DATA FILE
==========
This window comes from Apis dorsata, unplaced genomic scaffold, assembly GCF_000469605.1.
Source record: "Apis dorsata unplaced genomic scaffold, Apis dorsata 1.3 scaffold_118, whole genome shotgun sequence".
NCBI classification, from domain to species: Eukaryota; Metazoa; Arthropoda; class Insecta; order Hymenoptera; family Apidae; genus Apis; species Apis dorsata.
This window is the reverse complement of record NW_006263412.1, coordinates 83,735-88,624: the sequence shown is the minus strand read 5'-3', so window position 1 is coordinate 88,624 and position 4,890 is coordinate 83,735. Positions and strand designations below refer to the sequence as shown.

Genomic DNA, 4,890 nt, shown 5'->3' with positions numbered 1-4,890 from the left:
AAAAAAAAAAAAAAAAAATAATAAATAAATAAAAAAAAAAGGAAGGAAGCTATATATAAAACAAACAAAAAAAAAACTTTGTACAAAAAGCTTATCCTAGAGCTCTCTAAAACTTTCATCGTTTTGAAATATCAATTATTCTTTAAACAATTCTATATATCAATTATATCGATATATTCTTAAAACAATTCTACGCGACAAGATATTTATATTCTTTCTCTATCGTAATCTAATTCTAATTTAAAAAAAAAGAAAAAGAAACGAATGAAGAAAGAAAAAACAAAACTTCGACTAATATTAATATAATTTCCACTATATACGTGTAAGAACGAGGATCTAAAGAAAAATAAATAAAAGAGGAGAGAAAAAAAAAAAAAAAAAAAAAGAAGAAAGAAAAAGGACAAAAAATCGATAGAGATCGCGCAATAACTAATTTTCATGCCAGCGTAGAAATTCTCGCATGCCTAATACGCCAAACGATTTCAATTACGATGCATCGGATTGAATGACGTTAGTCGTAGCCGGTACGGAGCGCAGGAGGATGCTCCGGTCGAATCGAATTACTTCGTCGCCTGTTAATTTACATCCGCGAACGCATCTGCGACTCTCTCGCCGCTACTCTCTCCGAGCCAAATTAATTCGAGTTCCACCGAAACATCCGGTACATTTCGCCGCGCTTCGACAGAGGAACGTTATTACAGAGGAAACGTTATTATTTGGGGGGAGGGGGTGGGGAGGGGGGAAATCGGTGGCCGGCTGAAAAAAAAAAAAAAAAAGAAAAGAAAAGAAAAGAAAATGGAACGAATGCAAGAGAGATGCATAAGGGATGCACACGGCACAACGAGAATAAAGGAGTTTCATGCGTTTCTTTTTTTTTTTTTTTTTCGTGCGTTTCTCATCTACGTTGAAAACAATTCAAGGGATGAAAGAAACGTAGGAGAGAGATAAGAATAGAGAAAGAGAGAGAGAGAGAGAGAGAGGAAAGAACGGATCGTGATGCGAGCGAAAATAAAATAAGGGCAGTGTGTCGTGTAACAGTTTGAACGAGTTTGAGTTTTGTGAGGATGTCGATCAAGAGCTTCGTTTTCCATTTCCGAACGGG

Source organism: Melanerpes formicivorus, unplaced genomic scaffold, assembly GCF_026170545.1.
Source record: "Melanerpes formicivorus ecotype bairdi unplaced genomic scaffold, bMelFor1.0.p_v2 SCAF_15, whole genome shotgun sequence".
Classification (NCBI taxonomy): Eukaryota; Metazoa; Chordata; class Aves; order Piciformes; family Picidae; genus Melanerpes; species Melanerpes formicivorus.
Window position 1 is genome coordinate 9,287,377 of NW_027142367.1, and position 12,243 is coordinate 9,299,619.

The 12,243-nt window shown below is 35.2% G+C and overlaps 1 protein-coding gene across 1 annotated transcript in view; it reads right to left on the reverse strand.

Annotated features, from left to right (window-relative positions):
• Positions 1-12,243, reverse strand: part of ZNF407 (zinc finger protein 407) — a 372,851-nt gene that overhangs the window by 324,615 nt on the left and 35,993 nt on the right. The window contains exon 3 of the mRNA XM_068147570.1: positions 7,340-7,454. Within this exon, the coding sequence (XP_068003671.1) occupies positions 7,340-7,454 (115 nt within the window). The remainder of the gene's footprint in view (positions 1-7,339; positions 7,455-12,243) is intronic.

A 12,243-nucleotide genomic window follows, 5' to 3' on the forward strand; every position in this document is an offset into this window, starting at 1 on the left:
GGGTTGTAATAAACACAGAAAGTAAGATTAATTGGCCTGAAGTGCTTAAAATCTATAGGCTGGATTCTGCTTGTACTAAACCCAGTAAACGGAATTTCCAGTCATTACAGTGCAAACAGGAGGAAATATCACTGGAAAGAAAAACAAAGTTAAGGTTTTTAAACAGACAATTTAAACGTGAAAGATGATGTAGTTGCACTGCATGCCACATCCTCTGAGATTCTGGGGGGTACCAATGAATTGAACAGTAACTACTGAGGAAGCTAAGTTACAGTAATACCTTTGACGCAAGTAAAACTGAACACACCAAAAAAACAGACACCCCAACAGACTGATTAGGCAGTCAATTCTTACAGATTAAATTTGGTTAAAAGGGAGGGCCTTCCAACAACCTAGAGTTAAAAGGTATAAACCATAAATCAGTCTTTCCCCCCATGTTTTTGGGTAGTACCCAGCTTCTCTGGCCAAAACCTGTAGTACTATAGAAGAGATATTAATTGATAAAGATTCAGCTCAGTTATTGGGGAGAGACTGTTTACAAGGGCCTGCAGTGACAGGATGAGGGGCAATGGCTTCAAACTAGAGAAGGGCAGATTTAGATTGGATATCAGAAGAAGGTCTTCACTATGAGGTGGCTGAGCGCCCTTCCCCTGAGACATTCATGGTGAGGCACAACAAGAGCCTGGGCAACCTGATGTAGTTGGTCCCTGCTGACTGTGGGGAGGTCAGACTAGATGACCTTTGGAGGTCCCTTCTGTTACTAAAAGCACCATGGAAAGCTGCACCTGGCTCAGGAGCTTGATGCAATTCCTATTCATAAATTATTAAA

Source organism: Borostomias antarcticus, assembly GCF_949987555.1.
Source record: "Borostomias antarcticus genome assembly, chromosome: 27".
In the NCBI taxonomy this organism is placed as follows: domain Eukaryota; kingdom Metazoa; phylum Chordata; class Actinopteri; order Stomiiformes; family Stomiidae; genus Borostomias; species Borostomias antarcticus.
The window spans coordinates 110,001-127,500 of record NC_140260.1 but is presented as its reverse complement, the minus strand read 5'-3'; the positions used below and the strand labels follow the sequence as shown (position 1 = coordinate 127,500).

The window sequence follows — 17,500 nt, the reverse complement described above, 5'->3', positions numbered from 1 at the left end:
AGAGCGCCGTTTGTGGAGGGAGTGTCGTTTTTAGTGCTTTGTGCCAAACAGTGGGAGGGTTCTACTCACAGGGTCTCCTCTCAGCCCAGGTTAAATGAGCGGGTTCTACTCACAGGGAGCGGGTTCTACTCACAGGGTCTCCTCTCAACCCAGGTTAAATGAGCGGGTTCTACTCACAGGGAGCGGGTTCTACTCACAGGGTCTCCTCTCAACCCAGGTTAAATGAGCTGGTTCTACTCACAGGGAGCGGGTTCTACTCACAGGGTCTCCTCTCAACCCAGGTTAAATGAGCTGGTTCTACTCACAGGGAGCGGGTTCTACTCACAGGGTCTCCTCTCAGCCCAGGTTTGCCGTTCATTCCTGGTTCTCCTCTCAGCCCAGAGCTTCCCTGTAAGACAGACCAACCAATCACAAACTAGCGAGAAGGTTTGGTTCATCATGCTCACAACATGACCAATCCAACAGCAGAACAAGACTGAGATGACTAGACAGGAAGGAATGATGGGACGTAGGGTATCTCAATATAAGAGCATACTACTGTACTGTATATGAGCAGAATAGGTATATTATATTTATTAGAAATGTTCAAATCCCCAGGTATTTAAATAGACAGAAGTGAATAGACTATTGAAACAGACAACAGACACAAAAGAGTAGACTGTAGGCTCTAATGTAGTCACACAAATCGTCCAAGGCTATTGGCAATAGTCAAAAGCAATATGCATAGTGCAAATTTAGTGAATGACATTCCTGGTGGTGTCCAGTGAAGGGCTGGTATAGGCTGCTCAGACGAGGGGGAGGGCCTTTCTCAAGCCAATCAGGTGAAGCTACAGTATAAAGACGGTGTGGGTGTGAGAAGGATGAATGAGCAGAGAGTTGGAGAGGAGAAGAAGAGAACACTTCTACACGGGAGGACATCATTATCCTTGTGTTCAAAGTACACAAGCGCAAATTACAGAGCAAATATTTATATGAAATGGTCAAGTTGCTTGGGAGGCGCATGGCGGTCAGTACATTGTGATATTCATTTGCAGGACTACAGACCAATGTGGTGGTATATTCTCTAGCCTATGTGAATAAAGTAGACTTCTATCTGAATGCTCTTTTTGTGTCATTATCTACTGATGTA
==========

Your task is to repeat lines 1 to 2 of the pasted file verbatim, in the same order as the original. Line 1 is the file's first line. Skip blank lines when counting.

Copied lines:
This window comes from Apis dorsata, unplaced genomic scaffold, assembly GCF_000469605.1.
Source record: "Apis dorsata unplaced genomic scaffold, Apis dorsata 1.3 scaffold_118, whole genome shotgun sequence".